Another important factor involved in healing is patient compliance. To enhance compliance, inform your patients of the treatment plan and prognosis, and provide them with written instructions of all directives. However, recognize that some variables are beyond our control as practitioners. The patient may not keep appointments or change certain lifestyle factors. Personal resources (i.e., money, transportation, social support for treatment) are oftentimes limited, as is the ability to follow self-treatment instructions.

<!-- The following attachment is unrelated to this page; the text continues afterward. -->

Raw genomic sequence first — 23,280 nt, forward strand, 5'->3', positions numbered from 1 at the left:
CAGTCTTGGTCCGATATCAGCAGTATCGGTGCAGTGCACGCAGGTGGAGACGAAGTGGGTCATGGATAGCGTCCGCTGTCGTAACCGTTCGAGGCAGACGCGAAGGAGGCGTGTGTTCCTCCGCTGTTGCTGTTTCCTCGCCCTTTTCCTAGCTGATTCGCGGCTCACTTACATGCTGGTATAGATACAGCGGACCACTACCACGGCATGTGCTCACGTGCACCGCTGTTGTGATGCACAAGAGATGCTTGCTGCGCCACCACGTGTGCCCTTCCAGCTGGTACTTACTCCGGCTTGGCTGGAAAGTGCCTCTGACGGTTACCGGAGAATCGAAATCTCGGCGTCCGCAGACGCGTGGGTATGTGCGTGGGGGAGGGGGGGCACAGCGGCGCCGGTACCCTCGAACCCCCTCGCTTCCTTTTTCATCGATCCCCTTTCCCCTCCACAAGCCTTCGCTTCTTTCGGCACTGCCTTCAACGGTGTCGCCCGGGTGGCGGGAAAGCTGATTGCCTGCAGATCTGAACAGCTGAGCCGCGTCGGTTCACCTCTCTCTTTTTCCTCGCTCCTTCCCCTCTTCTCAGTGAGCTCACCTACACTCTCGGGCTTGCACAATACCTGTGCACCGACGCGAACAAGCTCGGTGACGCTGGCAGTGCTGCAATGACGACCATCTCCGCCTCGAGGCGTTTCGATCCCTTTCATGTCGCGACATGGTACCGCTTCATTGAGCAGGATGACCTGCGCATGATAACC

Correct construction of the ear prescription
As Joseph Helms states, “Auricular acupuncture can serve as a therapeutic input for disorders on any level of manifestation, and anywhere along the material-to-energetic presentation spectrum.”3 This is a reminder that more than physical maladies can be treated with ear acupuncture. Point selection in both body acupuncture and auricular acupuncture is an art because it is based upon the uniqueness of each patient. Therefore, the practitioner must be able to look at the deeper web of physiological and energetic symptoms and decipher them. Still there are guidelines that enter into the formulation of an ear acupuncture prescription that need to be considered.